What I think the book is saying is that life is incomprehensible to the wisest sage, yet the task of the wise was to chart a course through life which would benefit those who heeded such wisdom. Qohelet, however, says that the wise cannot deliver on this promise — wisdom is not all it is cracked up to be. The sage cannot give you guidance on how to live life, all he can say is that you might as well make the most of what you have — enjoy life while you can (Eccl 11:9–10, although compare that with Num 15:39!). With this point made by Qohelet, the frame-narrator chimes in at the end to offer another way: fear God and keep his commands. This is something which cannot be derived from what Qohelet has said, it is something new. It points away from the way of the wise and to the way of the servant. In this the book agrees with the bulk of the remainder of the Bible: the wisdom of the wise does not lead to a better life, it does not lead to God.
Second, Patston interprets the poem of Eccl 1:4ff as being positive — reflecting wonder and joy over God’s creation, connecting it with Gen 1. This reading is based on a number of points. He argues that the author has employed “vivid and active” words to describe the world and hence that this ought to be read positively. However, “vivid and active” words are not only used in positive contexts in the Bible. The prophets, for example, employ vivid imagery to describe judgment and its consequences. The prophets also did not conceive of the world in the terms expressed in Eccl 1:4ff — they awaited a day when things would change, when the cycles would be broken, when God would do something new!
Indeed, a closer examination of the terminology reveals just how indeterminate it is for establishing either a positive or negative feel to the passage. The sun rises (זרח), but this verb is also used of leprosy appearing (cf. 2Chr 26:19). The verb שאף used of the sun “panting” in verse 5 is frequently used negatively. This use of this language clearly doesn’t require that the passage be read positively.
Patston attempts to bolster his argument by appealing to an alternate view which takes the cycles as undesirable or a result of sin. This is a straw man argument, for the issue is not the desirability of the cycles but rather their immutability. Most scholars think the point is that the cycles are unaffected by human endeavour (hence linking the cycles to the preceding verse). Human beings have no ultimate bearing on the world in which they live, they are thus inconsequential, their efforts and labours achieve nothing (cf. Eccl 1:9–11).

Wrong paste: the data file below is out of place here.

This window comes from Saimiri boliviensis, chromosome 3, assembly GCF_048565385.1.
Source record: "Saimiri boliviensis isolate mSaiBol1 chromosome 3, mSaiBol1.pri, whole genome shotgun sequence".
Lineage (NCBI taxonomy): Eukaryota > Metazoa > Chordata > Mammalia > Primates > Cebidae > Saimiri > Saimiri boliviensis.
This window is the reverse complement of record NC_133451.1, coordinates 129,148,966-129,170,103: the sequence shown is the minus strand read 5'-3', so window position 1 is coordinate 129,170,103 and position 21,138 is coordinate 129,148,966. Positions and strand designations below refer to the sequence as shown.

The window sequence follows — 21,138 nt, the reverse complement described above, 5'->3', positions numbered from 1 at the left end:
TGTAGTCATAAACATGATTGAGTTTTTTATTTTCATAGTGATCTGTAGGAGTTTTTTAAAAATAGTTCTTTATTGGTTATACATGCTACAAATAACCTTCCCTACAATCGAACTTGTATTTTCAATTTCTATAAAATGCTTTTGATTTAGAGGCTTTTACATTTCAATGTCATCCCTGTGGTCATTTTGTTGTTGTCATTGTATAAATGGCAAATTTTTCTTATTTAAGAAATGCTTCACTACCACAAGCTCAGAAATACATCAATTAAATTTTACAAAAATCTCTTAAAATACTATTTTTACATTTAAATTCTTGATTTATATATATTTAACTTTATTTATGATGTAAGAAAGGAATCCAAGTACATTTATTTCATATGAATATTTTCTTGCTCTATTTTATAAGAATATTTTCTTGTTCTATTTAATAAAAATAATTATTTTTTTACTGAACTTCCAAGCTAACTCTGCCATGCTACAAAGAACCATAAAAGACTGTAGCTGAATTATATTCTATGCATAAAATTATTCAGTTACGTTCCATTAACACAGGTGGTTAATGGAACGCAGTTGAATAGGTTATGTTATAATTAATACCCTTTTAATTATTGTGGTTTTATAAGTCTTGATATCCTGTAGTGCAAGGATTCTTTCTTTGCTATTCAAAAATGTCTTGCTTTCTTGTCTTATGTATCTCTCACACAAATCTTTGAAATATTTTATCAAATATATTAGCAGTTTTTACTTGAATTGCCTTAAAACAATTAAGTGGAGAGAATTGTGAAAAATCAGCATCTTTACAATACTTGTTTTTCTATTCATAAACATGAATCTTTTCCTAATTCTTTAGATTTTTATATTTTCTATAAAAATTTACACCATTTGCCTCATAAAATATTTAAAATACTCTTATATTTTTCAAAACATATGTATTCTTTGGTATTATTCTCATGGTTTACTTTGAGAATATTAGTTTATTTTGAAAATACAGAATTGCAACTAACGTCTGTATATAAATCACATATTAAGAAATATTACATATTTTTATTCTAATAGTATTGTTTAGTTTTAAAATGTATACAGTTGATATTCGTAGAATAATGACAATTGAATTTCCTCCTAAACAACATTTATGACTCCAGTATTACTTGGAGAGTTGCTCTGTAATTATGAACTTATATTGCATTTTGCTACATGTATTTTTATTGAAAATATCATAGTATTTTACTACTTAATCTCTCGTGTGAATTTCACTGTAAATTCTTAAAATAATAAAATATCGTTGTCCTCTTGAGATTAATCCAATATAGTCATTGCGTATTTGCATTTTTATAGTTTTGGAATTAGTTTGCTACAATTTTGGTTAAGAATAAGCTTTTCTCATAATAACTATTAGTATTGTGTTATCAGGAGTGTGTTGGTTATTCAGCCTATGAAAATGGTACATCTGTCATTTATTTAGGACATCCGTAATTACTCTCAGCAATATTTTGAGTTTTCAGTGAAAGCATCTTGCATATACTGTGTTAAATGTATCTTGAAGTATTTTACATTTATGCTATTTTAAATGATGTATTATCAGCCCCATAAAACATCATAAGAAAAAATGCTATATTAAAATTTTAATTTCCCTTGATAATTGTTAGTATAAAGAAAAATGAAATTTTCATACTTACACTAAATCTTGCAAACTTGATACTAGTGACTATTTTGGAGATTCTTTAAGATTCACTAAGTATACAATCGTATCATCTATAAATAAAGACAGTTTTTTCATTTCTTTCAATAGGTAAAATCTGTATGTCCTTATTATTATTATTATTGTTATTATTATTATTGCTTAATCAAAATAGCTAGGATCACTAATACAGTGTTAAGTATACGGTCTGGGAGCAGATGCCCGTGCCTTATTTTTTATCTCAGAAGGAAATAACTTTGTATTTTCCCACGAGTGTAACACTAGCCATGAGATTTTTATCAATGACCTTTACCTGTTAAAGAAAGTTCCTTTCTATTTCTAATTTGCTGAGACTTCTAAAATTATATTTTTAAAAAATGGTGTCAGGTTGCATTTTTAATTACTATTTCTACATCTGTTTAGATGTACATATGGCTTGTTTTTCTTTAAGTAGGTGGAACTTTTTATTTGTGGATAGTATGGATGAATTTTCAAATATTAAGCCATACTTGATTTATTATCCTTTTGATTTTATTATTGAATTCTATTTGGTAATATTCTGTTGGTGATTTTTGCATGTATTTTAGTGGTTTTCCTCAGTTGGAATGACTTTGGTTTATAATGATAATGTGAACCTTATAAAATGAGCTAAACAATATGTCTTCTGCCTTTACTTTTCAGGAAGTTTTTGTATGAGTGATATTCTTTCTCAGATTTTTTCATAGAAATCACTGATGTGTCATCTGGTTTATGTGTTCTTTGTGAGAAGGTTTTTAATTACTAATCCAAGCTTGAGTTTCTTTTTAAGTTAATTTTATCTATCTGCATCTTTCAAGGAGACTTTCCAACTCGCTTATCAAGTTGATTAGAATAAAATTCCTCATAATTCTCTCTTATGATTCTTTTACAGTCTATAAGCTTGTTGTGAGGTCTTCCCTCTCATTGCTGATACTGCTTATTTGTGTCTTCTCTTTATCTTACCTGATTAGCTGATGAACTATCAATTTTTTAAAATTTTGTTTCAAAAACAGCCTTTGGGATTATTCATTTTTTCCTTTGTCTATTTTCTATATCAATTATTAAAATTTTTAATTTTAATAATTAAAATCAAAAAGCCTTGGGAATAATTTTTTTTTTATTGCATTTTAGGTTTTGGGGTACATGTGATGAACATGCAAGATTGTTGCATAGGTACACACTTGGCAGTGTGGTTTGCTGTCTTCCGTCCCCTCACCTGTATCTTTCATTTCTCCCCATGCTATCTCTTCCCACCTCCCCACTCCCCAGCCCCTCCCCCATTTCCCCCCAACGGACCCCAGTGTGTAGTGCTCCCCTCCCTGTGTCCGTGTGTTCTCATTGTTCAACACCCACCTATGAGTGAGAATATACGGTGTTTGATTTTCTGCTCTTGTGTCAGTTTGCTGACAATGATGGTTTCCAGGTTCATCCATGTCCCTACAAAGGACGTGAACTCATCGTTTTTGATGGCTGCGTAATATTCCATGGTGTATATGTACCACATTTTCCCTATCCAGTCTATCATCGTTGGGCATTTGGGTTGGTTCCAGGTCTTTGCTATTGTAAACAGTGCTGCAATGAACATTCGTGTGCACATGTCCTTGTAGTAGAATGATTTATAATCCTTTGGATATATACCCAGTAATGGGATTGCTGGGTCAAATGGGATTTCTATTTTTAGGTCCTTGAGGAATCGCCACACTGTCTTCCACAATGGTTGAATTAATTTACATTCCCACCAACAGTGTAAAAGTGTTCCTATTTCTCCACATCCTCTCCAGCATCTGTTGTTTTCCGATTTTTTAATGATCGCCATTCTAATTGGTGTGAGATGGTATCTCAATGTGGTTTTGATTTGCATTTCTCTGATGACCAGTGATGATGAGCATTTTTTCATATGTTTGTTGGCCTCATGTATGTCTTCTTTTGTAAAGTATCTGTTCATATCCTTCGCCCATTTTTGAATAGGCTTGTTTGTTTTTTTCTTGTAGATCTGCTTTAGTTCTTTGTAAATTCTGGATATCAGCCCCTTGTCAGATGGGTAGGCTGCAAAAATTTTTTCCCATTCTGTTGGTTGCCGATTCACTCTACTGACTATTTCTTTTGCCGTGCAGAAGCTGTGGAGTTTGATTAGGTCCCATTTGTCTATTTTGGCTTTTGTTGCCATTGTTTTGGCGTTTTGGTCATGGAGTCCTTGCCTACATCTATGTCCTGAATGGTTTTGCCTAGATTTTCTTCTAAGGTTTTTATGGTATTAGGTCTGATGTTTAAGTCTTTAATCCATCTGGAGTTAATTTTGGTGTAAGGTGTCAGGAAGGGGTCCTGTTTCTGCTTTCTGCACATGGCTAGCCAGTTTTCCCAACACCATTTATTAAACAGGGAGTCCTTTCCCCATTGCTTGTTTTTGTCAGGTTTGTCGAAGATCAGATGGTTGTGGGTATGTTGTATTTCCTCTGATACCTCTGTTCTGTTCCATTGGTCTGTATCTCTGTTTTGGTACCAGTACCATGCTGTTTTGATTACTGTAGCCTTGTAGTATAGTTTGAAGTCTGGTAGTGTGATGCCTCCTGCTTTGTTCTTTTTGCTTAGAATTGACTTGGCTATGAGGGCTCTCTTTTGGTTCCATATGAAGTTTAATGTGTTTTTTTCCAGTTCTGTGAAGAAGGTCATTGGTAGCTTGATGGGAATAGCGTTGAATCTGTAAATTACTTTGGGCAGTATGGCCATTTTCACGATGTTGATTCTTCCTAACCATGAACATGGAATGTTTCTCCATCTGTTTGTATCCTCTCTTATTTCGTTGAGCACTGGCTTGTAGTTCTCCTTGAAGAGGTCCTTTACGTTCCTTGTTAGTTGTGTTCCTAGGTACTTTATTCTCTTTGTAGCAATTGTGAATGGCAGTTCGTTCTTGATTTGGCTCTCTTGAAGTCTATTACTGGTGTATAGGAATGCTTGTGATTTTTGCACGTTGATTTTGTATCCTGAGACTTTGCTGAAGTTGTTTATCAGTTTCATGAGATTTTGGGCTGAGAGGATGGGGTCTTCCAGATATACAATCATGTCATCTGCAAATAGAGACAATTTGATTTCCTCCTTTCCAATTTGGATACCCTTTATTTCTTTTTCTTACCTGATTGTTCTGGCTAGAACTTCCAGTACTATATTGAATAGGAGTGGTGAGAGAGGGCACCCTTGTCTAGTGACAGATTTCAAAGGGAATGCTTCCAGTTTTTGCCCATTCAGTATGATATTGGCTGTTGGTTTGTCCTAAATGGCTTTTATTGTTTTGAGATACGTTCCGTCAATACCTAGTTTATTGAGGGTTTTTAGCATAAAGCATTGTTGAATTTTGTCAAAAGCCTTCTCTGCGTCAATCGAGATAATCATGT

The crux for the interpretation is verse 8. As Longman says, “[t]his verse is pivotal in establishing the pessimistic tone of this section of the text” (NICOT, p. 71). Patston seeks to establish a positive reading by suggesting that verse 8 turns the focus from God’s creation to human words. The basis of the argument is that the Hebrew דבר can mean both “word” and “thing” and the former seems to reflect the use of the term elsewhere in Eccles, particularly in verse 10.
However, there are a number of problems for this reading which I think seriously undermine its viability. First, the text reads כל הדברים יגעים (lit. “all the things/words are weary”). The presence of the article on the noun דבר is noteworthy — which words/things is Qohelet referring to when he says “the words/things”? Elsewhere such uses of the article with דבר employ a restrictive phrase (a relative clause such as “the words/things which…” or a construct “the words/things of…”) to define which words/things are on view. Without such a restrictive phrase it is most probable that this is an anaphoric use of the article and so the term here refers back to the list of cycles just completed. Hence “things” not “words.”
Furthermore, most translations get the adjective יגעים ‘weary’ wrong. It does not mean “wearisome” but “weary.”1 All the things don’t make us weary, they are themselves said to be weary. This makes best sense if it is the endless unchanging cycles which are (anthropomorphically) said to be weary rather than all words which are somehow themselves weary. (There are other ways to say something makes you weary such as using the hiphil of לאה.) It fits very well with the earlier anthropomorphic description of the Sun panting (שאף) to return from sunset to sunrise in verse 5.
It is also worth noting that דבר has a sufficiently broad semantic range and is so common a word that it can be used with quite different meanings within the space of only a couple of verses (e.g. Gen 15:1). Hence it should not be surprising that the meaning can be different in verse 8 and 10, particularly in the light of the syntactical clues noted above. Likewise, I think verses 9–11 are distinctly negative.
Finally, to the question of whether Qohelet is a believer or not, the answer is not simple. While it is clear that Qohelet is a theist with a strong sense of God’s sovereignty, most scholars believe that Qohelet’s God is distant and inaccessible (e.g. Dumbrell, The Faith of Israel, 242–43). Qohelet never speaks of God’s love or compassion, he never appeals to God for an answer to the questions he poses, he never points to God as the answer to life’s incomprehensibility. He even makes claims which run counter to the remainder of the Bible. Furthermore, the association with Solomon is also double-edged, for while Solomon was the wisest man, he was deeply flawed (as 1Kings 11 reveals).
In conclusion, then, while the message of the talks is pleasing, I can’t agree that the message accurately represents the message of Ecclesiastes.
1. See Dominic Rudman, Determinism in the Book of Ecclesiastes (Continuum, 2001) 80–82 for discussion of this term.